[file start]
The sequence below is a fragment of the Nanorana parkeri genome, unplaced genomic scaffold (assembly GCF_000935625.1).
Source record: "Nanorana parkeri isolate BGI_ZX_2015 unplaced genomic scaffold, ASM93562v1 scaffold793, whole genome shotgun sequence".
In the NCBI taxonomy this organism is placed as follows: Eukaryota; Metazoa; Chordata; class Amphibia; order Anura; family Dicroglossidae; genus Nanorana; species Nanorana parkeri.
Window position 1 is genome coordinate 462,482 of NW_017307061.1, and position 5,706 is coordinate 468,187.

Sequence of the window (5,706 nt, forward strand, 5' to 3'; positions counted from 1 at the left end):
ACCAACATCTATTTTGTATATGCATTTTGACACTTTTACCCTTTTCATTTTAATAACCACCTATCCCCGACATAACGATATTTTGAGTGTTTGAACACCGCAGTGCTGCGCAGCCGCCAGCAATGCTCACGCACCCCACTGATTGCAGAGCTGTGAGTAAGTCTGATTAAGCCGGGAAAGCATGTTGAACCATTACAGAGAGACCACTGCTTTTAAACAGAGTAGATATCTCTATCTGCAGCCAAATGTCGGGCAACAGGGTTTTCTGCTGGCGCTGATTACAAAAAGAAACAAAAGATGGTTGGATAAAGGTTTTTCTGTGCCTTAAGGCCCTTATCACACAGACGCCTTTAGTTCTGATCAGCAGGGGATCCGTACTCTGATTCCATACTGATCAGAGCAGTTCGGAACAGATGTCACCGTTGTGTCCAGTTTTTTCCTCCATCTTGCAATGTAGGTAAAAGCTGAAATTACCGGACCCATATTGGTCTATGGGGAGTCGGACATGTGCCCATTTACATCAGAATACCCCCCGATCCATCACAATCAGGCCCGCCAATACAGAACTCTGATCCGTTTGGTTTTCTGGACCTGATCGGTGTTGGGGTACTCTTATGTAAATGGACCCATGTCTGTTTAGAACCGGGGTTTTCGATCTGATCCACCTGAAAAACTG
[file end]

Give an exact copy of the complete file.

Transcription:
The sequence below is a fragment of the Nanorana parkeri genome, unplaced genomic scaffold (assembly GCF_000935625.1).
Source record: "Nanorana parkeri isolate BGI_ZX_2015 unplaced genomic scaffold, ASM93562v1 scaffold793, whole genome shotgun sequence".
In the NCBI taxonomy this organism is placed as follows: Eukaryota; Metazoa; Chordata; class Amphibia; order Anura; family Dicroglossidae; genus Nanorana; species Nanorana parkeri.
Window position 1 is genome coordinate 462,482 of NW_017307061.1, and position 5,706 is coordinate 468,187.

Sequence of the window (5,706 nt, forward strand, 5' to 3'; positions counted from 1 at the left end):
ACCAACATCTATTTTGTATATGCATTTTGACACTTTTACCCTTTTCATTTTAATAACCACCTATCCCCGACATAACGATATTTTGAGTGTTTGAACACCGCAGTGCTGCGCAGCCGCCAGCAATGCTCACGCACCCCACTGATTGCAGAGCTGTGAGTAAGTCTGATTAAGCCGGGAAAGCATGTTGAACCATTACAGAGAGACCACTGCTTTTAAACAGAGTAGATATCTCTATCTGCAGCCAAATGTCGGGCAACAGGGTTTTCTGCTGGCGCTGATTACAAAAAGAAACAAAAGATGGTTGGATAAAGGTTTTTCTGTGCCTTAAGGCCCTTATCACACAGACGCCTTTAGTTCTGATCAGCAGGGGATCCGTACTCTGATTCCATACTGATCAGAGCAGTTCGGAACAGATGTCACCGTTGTGTCCAGTTTTTTCCTCCATCTTGCAATGTAGGTAAAAGCTGAAATTACCGGACCCATATTGGTCTATGGGGAGTCGGACATGTGCCCATTTACATCAGAATACCCCCCGATCCATCACAATCAGGCCCGCCAATACAGAACTCTGATCCGTTTGGTTTTCTGGACCTGATCGGTGTTGGGGTACTCTTATGTAAATGGACCCATGTCTGTTTAGAACCGGGGTTTTCGATCTGATCCACCTGAAAAACTG